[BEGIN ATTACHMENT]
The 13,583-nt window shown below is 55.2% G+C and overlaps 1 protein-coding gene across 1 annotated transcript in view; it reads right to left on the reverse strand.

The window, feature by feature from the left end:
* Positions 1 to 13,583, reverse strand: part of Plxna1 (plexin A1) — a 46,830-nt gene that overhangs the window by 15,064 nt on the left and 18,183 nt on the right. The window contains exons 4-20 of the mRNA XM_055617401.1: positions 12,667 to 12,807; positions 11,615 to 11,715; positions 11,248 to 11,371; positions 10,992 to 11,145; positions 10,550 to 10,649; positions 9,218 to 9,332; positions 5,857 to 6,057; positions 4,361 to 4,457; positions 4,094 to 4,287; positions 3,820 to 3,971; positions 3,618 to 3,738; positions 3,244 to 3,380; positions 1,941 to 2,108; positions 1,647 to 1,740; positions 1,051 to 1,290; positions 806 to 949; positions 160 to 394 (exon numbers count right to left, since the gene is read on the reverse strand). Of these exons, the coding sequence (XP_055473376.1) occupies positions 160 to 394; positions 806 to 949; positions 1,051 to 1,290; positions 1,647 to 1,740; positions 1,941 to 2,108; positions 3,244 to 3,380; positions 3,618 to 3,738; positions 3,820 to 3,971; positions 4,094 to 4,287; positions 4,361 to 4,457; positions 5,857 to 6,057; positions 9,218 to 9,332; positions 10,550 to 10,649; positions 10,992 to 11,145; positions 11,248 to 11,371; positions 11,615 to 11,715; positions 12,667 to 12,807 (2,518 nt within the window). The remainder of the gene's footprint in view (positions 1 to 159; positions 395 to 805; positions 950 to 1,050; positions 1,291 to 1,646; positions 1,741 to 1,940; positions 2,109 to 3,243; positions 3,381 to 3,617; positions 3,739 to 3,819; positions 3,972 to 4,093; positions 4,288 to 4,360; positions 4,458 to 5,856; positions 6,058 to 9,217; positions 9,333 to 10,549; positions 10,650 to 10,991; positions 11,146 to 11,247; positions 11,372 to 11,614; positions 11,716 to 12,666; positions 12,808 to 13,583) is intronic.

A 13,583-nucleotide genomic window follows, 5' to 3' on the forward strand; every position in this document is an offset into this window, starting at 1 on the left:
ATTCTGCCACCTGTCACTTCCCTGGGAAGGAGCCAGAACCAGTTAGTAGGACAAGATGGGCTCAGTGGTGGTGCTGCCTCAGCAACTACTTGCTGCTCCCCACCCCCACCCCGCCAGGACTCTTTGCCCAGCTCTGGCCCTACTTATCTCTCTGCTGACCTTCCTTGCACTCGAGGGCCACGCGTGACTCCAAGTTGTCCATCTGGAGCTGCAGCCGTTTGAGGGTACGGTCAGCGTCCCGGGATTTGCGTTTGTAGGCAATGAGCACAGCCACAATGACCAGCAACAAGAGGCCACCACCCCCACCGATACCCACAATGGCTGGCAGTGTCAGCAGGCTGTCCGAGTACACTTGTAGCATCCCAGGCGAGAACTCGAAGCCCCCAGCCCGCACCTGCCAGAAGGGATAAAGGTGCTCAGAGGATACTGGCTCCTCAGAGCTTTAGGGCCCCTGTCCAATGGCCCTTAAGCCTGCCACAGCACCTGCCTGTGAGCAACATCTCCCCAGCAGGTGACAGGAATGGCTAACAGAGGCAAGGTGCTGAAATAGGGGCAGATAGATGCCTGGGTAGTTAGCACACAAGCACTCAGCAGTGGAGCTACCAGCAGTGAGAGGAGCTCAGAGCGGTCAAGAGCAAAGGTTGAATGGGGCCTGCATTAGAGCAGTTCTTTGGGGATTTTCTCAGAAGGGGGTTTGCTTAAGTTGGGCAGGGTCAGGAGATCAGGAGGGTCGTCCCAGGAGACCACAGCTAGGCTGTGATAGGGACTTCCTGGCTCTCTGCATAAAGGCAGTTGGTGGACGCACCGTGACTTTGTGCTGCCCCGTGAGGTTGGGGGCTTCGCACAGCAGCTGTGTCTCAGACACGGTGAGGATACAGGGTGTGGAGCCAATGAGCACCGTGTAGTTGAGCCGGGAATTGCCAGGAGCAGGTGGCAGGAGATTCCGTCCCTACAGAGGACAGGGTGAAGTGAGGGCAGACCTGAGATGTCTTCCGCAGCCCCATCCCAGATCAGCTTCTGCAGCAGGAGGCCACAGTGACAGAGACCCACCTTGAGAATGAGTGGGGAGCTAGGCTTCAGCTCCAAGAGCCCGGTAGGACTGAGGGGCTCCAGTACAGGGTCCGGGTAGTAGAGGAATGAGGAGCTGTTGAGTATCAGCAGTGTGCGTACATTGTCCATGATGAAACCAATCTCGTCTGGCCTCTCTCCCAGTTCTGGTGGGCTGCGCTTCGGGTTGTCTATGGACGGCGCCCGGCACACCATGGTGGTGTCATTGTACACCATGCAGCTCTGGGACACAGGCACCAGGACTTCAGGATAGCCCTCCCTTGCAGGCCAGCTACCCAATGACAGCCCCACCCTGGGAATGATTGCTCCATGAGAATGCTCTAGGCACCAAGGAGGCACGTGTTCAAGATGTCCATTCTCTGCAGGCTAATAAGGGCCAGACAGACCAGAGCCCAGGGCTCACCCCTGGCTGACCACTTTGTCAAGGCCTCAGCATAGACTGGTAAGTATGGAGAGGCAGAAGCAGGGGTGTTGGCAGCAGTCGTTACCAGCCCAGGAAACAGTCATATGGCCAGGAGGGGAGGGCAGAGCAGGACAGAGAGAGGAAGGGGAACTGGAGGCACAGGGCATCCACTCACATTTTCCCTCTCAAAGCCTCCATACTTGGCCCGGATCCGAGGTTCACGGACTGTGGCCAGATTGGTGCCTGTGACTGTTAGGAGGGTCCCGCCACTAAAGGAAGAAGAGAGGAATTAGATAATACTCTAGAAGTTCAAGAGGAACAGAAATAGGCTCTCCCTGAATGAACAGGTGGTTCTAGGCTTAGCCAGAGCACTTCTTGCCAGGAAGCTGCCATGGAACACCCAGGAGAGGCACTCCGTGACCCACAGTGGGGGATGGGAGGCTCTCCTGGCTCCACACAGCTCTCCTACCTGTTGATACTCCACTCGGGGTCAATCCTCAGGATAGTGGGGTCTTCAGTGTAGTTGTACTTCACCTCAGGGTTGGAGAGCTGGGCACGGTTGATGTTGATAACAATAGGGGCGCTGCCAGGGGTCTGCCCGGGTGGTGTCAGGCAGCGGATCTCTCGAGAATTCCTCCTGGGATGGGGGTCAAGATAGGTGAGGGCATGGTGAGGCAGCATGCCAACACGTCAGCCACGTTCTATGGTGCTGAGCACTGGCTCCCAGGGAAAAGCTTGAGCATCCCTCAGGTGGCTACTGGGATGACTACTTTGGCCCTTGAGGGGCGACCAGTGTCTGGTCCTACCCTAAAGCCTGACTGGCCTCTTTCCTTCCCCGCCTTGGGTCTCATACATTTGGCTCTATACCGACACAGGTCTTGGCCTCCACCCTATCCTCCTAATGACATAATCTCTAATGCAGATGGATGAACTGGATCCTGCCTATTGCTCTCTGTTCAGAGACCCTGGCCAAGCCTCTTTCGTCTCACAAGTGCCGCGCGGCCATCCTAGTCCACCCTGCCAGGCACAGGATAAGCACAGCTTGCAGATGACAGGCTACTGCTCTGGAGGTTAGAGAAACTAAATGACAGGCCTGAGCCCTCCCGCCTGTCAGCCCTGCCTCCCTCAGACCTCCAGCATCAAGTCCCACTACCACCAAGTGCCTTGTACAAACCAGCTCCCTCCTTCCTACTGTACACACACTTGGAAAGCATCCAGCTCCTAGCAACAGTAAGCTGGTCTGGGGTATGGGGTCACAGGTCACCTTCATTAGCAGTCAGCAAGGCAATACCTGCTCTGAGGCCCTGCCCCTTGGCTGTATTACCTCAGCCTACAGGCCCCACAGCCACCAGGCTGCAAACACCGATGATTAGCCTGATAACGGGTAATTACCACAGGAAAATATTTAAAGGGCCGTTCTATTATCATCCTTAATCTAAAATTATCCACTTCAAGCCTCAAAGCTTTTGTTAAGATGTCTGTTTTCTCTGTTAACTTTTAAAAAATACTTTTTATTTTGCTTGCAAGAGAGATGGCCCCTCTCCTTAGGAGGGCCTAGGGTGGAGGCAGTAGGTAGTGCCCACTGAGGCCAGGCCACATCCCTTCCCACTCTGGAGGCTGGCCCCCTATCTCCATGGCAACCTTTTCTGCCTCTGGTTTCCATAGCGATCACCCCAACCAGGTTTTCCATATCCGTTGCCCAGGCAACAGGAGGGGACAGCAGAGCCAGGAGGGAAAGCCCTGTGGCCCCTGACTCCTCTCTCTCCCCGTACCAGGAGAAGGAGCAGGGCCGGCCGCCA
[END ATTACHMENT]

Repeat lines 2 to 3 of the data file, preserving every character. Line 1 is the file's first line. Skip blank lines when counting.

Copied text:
The window, feature by feature from the left end:
* Positions 1 to 13,583, reverse strand: part of Plxna1 (plexin A1) — a 46,830-nt gene that overhangs the window by 15,064 nt on the left and 18,183 nt on the right. The window contains exons 4-20 of the mRNA XM_055617401.1: positions 12,667 to 12,807; positions 11,615 to 11,715; positions 11,248 to 11,371; positions 10,992 to 11,145; positions 10,550 to 10,649; positions 9,218 to 9,332; positions 5,857 to 6,057; positions 4,361 to 4,457; positions 4,094 to 4,287; positions 3,820 to 3,971; positions 3,618 to 3,738; positions 3,244 to 3,380; positions 1,941 to 2,108; positions 1,647 to 1,740; positions 1,051 to 1,290; positions 806 to 949; positions 160 to 394 (exon numbers count right to left, since the gene is read on the reverse strand). Of these exons, the coding sequence (XP_055473376.1) occupies positions 160 to 394; positions 806 to 949; positions 1,051 to 1,290; positions 1,647 to 1,740; positions 1,941 to 2,108; positions 3,244 to 3,380; positions 3,618 to 3,738; positions 3,820 to 3,971; positions 4,094 to 4,287; positions 4,361 to 4,457; positions 5,857 to 6,057; positions 9,218 to 9,332; positions 10,550 to 10,649; positions 10,992 to 11,145; positions 11,248 to 11,371; positions 11,615 to 11,715; positions 12,667 to 12,807 (2,518 nt within the window). The remainder of the gene's footprint in view (positions 1 to 159; positions 395 to 805; positions 950 to 1,050; positions 1,291 to 1,646; positions 1,741 to 1,940; positions 2,109 to 3,243; positions 3,381 to 3,617; positions 3,739 to 3,819; positions 3,972 to 4,093; positions 4,288 to 4,360; positions 4,458 to 5,856; positions 6,058 to 9,217; positions 9,333 to 10,549; positions 10,650 to 10,991; positions 11,146 to 11,247; positions 11,372 to 11,614; positions 11,716 to 12,666; positions 12,808 to 13,583) is intronic.